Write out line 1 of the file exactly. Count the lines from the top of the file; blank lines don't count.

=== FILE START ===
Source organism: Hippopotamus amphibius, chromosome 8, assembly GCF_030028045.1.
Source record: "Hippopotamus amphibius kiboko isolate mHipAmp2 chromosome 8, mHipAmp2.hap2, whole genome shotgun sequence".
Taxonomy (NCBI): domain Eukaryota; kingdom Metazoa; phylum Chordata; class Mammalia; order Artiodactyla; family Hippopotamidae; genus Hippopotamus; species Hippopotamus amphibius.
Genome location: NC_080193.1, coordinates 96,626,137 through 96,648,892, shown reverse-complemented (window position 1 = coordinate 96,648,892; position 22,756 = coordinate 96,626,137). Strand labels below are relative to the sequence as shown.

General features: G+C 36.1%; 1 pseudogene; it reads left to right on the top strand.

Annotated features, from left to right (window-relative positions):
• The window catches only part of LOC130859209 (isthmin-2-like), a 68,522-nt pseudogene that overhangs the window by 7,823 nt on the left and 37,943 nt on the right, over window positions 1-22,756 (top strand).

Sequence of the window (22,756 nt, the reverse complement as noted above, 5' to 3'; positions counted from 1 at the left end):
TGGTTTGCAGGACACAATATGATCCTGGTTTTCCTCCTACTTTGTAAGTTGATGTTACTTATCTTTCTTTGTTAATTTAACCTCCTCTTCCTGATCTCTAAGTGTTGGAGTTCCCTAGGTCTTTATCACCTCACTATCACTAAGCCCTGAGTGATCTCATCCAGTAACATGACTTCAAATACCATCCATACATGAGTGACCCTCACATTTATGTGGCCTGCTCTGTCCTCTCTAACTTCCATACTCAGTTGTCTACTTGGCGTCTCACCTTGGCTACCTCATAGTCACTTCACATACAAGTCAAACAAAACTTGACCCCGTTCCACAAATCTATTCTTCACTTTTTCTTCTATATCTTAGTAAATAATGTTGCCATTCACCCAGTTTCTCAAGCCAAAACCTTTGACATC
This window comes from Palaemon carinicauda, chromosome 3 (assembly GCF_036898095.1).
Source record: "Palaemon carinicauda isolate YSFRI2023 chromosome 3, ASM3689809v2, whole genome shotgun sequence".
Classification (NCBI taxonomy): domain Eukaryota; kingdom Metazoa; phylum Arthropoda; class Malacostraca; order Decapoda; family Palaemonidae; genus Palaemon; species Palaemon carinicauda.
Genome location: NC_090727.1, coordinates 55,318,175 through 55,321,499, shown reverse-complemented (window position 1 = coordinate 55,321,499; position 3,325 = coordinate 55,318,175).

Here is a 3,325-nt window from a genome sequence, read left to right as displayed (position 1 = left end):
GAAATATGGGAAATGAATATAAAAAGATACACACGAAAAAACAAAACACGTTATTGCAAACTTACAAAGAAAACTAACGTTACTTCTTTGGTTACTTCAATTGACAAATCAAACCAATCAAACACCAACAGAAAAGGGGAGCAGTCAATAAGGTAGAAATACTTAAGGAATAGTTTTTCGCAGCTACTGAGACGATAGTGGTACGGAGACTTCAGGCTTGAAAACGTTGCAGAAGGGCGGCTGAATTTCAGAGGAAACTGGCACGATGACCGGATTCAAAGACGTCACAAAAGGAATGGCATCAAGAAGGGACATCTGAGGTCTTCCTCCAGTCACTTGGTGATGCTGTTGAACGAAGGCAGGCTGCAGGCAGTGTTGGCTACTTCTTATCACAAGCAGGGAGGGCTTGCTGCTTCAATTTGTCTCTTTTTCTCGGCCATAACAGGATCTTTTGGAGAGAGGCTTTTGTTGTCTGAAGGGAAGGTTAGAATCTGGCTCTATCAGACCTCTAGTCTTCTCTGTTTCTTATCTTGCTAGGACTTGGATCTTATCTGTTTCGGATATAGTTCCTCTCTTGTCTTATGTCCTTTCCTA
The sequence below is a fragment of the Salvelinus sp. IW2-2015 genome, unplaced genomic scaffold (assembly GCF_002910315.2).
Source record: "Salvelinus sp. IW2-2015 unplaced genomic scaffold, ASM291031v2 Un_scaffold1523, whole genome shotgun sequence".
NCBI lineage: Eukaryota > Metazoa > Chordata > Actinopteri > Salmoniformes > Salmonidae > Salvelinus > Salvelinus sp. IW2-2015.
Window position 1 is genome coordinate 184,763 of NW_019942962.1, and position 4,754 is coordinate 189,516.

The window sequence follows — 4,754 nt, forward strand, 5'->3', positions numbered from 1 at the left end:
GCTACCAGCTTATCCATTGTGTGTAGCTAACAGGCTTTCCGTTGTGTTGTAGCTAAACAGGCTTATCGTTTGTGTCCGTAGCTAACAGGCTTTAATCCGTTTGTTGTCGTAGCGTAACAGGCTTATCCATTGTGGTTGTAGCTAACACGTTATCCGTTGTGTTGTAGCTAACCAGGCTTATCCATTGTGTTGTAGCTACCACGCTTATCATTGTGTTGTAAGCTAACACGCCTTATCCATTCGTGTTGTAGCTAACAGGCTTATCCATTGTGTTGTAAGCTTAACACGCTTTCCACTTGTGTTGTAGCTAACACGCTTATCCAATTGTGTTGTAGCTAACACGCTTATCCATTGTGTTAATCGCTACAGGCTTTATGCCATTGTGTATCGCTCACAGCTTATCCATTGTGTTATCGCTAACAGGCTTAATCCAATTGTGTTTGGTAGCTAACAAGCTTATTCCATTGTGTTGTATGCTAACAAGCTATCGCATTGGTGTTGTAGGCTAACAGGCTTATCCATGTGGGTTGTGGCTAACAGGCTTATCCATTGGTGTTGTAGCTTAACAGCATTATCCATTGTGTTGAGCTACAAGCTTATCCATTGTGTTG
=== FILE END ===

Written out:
Source organism: Hippopotamus amphibius, chromosome 8, assembly GCF_030028045.1.